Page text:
update to my 1/2007 posting – surgeon performed a shoulder manipulation late january – experiencing minor pain now only when i’m in physical therapy – can sleep at night now, using and gaining strengh in arm and ROM much better – still need to work towards full recovery but going this route has produced good results.

37 Glenn March 12, 2007 at 17:37

Hi, was glad to read most of the responses. I think I originally hurt my left shoulder throwing a ball (i am righty). I was ok for a while but i started to rest my shoulder because it was sore and I also play the guitar and that aggravated it. So i was icing and adviling it with no luck. I tried accupuncture and while it felt good, it didnt offer permanent relief, although i must add, it helped me when my elbow was sore. When i went to ortho dr, i couldnt believe how restricted my movement had become. He wanted to give me a shot right away, but i resisted and asked for anti-inflams, i started therapy the next week and two weeks later was on follow-up with ortho, who put me in needle room and i got my shot. The shot wasnt bad but i couldnt sleep even though i iced it. I didnt move it too much, which i think might have been a mistake. But anyway, am on fifth week of therapy and am doing my exercises. The severe jolts of pain i used to get, from sudden movements,which lasted up to 20 seconds, havent disappeared but are less frequent. I did ask for an mri and was diagnosed with shoulder tendinitis, my therapist insists i have frozen shoulder. I think they are both right, i rested my shoulder and it froze up. Today my dr wanted me to schedule arthroscopic surgery to break up scar tissue and shave bone spur. I am going to get a second opinion first. I have drinking a lot of water but should also stop that cup of coffee in the morning, believe it or not, i think it makes the shoulder sorer. Sorry for no words of wisdom, i do my exercises twice a day, religously and hopefully i can avoid surgery. I do cutup advil capsules and mix them with a solution of ben gay, it does seem to help.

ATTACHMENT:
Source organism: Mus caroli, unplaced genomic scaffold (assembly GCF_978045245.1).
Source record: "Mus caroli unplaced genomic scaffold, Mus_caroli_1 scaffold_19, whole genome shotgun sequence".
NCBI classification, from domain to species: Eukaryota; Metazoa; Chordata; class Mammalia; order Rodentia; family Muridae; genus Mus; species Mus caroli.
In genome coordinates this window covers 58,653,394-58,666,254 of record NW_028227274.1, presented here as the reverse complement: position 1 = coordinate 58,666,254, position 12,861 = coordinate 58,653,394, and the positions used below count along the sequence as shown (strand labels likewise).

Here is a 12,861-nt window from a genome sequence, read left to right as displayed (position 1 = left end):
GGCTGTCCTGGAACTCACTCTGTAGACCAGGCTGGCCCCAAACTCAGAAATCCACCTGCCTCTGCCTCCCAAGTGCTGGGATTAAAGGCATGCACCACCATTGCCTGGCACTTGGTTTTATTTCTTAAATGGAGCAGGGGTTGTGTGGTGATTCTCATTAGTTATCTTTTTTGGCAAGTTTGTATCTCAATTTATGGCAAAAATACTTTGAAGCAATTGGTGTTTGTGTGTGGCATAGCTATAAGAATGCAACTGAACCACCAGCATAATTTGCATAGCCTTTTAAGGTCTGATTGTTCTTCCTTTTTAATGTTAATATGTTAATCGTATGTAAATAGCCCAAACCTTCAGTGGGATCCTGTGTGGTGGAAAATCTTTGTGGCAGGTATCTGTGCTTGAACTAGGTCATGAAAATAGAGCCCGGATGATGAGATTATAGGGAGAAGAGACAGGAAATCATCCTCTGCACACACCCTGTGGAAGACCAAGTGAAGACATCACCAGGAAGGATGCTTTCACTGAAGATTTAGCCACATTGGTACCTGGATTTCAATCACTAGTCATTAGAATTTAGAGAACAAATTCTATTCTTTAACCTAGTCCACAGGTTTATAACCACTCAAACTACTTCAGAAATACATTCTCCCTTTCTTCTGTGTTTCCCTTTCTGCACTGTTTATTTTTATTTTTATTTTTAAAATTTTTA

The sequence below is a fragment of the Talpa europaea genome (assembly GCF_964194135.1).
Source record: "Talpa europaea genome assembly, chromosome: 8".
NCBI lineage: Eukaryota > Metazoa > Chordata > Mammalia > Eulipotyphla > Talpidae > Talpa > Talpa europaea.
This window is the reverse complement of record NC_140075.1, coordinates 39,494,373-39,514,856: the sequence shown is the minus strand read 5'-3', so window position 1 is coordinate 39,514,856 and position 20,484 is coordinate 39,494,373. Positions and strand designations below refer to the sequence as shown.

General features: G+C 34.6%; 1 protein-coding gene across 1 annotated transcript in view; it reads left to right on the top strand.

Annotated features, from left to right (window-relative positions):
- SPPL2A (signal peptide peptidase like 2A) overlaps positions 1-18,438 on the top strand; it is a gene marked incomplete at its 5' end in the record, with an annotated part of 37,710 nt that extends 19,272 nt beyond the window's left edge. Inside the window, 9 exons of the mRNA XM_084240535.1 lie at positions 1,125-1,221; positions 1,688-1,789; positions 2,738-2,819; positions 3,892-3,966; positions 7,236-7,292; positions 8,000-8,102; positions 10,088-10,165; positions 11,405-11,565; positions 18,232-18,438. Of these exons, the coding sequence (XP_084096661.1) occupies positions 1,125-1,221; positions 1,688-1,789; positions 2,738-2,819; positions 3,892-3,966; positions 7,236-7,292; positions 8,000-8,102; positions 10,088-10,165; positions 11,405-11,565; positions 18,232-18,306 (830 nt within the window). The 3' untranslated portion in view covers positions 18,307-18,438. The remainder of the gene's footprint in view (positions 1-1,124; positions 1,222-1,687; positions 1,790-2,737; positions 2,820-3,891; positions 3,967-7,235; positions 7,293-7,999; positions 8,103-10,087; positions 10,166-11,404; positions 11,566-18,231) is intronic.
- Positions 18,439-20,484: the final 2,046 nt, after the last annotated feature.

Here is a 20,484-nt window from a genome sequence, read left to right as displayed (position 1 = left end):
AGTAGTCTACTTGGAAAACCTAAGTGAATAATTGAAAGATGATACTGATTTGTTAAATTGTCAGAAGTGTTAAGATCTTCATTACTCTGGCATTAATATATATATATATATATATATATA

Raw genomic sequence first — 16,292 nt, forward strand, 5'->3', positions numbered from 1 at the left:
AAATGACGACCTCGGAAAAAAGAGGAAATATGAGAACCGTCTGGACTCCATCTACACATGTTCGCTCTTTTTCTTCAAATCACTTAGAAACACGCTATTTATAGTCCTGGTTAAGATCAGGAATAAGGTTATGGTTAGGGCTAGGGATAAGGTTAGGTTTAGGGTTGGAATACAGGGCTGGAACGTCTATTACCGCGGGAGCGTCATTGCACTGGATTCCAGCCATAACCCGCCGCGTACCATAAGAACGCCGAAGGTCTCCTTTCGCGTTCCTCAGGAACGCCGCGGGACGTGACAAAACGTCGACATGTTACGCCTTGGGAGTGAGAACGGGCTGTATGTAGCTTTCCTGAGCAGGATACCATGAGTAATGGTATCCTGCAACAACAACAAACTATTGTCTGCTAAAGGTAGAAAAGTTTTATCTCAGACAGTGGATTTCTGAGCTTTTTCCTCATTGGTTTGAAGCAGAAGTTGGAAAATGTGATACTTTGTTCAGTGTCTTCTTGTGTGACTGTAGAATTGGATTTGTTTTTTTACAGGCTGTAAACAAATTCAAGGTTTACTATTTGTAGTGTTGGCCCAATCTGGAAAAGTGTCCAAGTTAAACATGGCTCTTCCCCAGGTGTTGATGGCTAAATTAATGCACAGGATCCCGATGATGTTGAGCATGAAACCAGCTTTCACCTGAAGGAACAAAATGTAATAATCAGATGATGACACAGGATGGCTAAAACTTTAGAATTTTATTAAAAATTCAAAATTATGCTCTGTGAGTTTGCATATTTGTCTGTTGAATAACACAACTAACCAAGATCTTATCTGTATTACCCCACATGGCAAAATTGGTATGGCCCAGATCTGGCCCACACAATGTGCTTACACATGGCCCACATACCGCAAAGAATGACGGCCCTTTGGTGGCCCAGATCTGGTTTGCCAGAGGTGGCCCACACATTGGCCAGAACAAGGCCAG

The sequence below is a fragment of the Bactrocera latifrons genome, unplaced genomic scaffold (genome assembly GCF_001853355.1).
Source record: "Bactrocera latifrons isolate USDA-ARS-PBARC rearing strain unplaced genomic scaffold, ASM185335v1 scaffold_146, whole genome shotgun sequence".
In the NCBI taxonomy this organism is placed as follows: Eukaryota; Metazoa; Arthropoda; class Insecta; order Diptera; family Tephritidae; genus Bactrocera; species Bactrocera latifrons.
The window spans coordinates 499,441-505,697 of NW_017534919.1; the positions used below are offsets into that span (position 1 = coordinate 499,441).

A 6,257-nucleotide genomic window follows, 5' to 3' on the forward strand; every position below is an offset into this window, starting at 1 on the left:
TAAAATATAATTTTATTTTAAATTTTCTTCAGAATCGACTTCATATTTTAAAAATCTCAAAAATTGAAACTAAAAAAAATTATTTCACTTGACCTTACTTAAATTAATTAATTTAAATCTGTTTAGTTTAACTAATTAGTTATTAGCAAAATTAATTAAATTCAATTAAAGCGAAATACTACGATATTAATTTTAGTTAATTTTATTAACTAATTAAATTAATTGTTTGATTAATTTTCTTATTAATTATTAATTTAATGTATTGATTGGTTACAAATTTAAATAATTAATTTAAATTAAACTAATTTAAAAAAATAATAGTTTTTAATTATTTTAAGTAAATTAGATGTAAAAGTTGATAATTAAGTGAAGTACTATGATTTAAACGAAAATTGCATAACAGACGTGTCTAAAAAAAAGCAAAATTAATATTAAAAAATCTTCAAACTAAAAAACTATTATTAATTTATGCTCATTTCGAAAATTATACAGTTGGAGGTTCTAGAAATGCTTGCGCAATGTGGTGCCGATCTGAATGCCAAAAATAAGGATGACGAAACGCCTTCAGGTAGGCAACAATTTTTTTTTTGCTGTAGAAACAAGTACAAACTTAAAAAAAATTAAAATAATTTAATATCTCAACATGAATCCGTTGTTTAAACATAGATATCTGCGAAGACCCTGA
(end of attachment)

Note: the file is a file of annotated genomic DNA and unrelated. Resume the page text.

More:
Good luck to everyone and thanks for listening

38 Adèle McKay March 13, 2007 at 11:46

March 13, 2007.

It does console me quite a bit to read these messages; however sorry for everyone’s pain. I just got a frozen shoulder, about 3 weeks ago, and find the pain excruciating.
I had a hard fall on the ice, on Jan. 2, of this year. I fell backwards, and my right arm hit the ice hard, however at the time I thought I had possibly broken my elbow. it turned out that I didn’t, however I had alot of pain in my upper arm, elbow, and only slightly in the shoulder. I treated it myself, using balms, etc. I even went back to my classical ballet class, which I’ve been following for 20 years.
I then went to an osteopath, as I followed osteopathy for several years after having a concussion and back injuries in a car accident. My osteopath had since moved, however, so I went to a new one. I was worried that I might develop tennis elbow, as my elbow seemed to feel irritated. The osteopath did 45 minutes of painful rotations on my right arm — between the elbow and shoulder. Well the next day I awoke in severe pain, and could hardly move my arm. I thought, what on earth happened? My arm was healing, if I had only left it alone….. I am trying not to be angry at the osteopath, as that won’t help…. he just didn’t know my body I guess. My previous osteopath was so sensitive, and good!